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[a tro challenge] my game-fu is stronger than yours

Benjamin Beard

A Dragon-Sized Thirst
Validated User
In the spirit of Game Chef (http://www.game-chef.com/) I'd like to challenge my fellow forum-ites to a game off.

The idea is we take however many challengers we can, get one (or a few) judge(s) to then give us three ingredients that have to be incorporated into the game. We then have one week to make the game. At the end of that period, the judge(s) review the games and declare someone a winner.

How's that sound?

Here are a few of my preferences:

1.) that visual presentation not be included in the scoring of the game as I have absolutely no skill with any program that would let me lay out a pdf

2.) that we determine who the challengers and judges are, what the ingredients, and what the rated categories will be by Friday or sooner

So, how about it? Anyone want to take my challenge?
 

DeeCee

Drowning in Armour
Validated User
Colour me intrigued, but hesitant. In a challenger role, not a Judge.

More rules/criteria needed:

1) Does size matter? (rimshot)
2) Criteria by which it will be judged, other than "I dug it" or "The designer bought me a pint". Though those could make for interesting criteria.
3) Would the task be to create a setting, or to create the mechanical system? What about system ports into a new setting?
 
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Knockwood

Trying to figure it out.
Validated User
I'd like to be part of this too...

In fact, I tried starting something like it up some time back, I think. In fact, I tried suggesting a 24-HourCreate A Setting thing, but barely got any participation... maybe I needed specifics...


Now, question: What do you have in mind for Ingredients?

For example: what kind of scope, Broad (must include Betrayal) or Specific (Must include a young redhead named Al)?

--Kwd
 

Benjamin Beard

A Dragon-Sized Thirst
Validated User
Colour me intrigued, but hesitant. In a challenger role, not a Judge.

More rules/criteria needed:

1) Does size matter? (rimshot)
2) Criteria by which it will be judged, other than "I dug it" or "The designer bought me a pint". Those those could make for interesting criteria.
3) Would the task be to create a setting, or to create the mechanical system? What about system ports into a new setting?
1.) Only if it matters to the judge. Given that I think a week is the time frame we should shoot for, I know I'm certainly going to strive for quality over quantity.

2.) Once we have someone or someone(s) interested in judging the process we can start getting some categories hammered out. "Originality", "Mechanics", "Setting", could all work.

3.) Task is to create an entirely new game. It's certainly fine if your game looks a lot like d20 or the Storytelling system...but I would say it probably wouldn't fly to say, "use the WoD main rule book + this setting..." Otherwise, I'd say, steal as liberally from whatever sources you want to. You'll take the hit on the "Original" category (if we have one, and I think we should) but if the rest is a big enough success that might not matter.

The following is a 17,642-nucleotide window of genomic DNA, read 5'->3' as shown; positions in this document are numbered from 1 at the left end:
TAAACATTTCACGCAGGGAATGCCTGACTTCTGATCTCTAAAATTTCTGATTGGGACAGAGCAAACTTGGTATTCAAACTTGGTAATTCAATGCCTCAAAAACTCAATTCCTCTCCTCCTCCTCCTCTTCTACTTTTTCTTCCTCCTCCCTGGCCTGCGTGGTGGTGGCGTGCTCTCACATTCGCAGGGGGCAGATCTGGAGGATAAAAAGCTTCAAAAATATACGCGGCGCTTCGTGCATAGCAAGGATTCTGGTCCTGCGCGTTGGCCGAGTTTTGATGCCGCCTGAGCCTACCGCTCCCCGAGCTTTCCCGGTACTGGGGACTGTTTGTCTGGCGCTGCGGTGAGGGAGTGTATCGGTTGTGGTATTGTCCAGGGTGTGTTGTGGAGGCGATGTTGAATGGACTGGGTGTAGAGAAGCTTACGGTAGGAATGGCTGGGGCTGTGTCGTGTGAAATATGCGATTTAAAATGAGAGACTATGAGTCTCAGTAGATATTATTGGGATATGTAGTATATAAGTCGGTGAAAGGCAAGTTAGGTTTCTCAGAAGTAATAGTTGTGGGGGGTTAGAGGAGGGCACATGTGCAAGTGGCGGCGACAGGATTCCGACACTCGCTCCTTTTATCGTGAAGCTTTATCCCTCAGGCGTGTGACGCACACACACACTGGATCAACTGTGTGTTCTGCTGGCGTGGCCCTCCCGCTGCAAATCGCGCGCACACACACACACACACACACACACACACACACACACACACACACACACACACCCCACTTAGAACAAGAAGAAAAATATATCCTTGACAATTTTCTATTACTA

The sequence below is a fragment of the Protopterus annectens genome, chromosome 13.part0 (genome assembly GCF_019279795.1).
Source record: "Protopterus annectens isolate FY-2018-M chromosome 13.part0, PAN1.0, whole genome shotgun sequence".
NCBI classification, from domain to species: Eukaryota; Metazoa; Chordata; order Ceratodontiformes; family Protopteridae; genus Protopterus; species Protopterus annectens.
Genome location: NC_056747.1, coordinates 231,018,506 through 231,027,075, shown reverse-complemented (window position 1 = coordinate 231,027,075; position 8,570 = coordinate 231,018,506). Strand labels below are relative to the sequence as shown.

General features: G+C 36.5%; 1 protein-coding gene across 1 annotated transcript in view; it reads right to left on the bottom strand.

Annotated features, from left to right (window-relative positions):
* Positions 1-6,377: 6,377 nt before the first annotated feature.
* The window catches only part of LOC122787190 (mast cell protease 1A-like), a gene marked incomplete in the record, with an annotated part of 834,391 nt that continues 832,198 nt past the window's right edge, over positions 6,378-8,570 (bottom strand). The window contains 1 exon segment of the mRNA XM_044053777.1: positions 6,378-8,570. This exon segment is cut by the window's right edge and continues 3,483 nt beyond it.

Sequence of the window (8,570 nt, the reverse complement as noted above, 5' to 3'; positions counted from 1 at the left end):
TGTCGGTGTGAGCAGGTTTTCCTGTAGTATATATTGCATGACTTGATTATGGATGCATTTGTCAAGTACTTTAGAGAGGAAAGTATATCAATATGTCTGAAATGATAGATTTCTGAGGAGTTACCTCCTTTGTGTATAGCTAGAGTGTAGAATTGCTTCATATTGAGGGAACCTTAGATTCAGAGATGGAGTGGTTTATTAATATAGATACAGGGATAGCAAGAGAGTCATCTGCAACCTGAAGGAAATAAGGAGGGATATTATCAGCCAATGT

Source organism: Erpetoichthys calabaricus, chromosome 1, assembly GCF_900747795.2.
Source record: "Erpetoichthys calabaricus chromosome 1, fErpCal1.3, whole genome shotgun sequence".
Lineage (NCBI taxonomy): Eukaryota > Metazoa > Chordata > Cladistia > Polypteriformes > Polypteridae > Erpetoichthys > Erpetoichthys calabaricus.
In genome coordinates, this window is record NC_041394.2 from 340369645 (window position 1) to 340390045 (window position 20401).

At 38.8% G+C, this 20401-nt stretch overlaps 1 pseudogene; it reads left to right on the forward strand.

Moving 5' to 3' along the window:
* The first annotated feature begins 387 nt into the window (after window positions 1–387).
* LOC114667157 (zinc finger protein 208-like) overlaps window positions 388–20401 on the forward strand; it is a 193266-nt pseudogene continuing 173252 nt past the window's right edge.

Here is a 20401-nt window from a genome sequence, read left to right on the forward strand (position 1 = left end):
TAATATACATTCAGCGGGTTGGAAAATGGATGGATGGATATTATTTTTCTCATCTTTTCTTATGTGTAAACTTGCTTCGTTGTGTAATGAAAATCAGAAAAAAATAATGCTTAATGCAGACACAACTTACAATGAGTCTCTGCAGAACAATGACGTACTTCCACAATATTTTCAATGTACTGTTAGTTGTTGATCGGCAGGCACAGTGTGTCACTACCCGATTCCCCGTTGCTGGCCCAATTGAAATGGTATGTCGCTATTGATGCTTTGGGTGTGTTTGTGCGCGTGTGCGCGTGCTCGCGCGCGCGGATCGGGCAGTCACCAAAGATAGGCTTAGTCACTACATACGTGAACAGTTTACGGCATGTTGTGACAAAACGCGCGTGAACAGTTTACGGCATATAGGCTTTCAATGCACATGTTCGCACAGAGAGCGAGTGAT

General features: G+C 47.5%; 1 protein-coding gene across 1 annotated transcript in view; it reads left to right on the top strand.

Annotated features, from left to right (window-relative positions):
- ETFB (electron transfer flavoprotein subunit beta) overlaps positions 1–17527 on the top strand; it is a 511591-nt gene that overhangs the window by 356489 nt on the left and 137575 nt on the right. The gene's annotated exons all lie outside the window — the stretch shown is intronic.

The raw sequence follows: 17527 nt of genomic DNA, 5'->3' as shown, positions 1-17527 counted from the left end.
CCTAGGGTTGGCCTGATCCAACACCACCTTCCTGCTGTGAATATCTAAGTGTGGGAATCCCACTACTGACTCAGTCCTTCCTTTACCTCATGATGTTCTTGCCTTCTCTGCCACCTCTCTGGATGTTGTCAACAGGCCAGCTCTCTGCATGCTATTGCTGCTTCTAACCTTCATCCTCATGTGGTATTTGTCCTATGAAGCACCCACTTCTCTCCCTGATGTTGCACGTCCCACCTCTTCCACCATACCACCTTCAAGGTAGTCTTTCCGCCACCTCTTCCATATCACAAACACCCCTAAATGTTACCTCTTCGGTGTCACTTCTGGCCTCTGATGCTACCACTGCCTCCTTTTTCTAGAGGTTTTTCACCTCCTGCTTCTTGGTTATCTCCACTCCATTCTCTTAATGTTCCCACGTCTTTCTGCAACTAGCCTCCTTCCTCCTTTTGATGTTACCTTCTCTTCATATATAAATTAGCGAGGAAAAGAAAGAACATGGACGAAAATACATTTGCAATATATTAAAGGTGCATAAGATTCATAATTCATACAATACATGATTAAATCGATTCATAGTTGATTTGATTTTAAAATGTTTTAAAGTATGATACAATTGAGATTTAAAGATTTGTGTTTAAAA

Benjamin Beard

A Dragon-Sized Thirst
Validated User
Now, question: What do you have in mind for Ingredients?

For example: what kind of scope, Broad (must include Betrayal) or Specific (Must include a young redhead named Al)?
I figure we let the judges come up with the Ingredients but I'd err on the side of broad ingredients over specific. That said, if the judges decide there is a specific ingredient they really want in the game...who knows? Maybe it would be interesting if we all had games that features a young firebrand by the name of Al.
 

Knockwood

Trying to figure it out.
Validated User
Actually, with three 'Ingredients' you might have one Broad, one Medium, and one Specific.

Although... I wonder if maybe you might consider having a Setting-specific contest as well as the actual game contest, because you could argue game design and setting design are distinct skills... (probability vs. prose, for one)

--Kwd
 

Benjamin Beard

A Dragon-Sized Thirst
Validated User
Actually, with three 'Ingredients' you might have one Broad, one Medium, and one Specific.

Although... I wonder if maybe you might consider having a Setting-specific contest as well as the actual game contest, because you could argue game design and setting design are distinct skills... (probability vs. prose, for one)

--Kwd
For the time being, I'd rather do one and perhaps rate both separately. That way it's possible to win if you blow the judge(s) away in either category and do passingly well in the other.
 

migo

whORE
Setting design would be pretty good. Usually the sign of a good setting is the made up names don't sound stupid.
 
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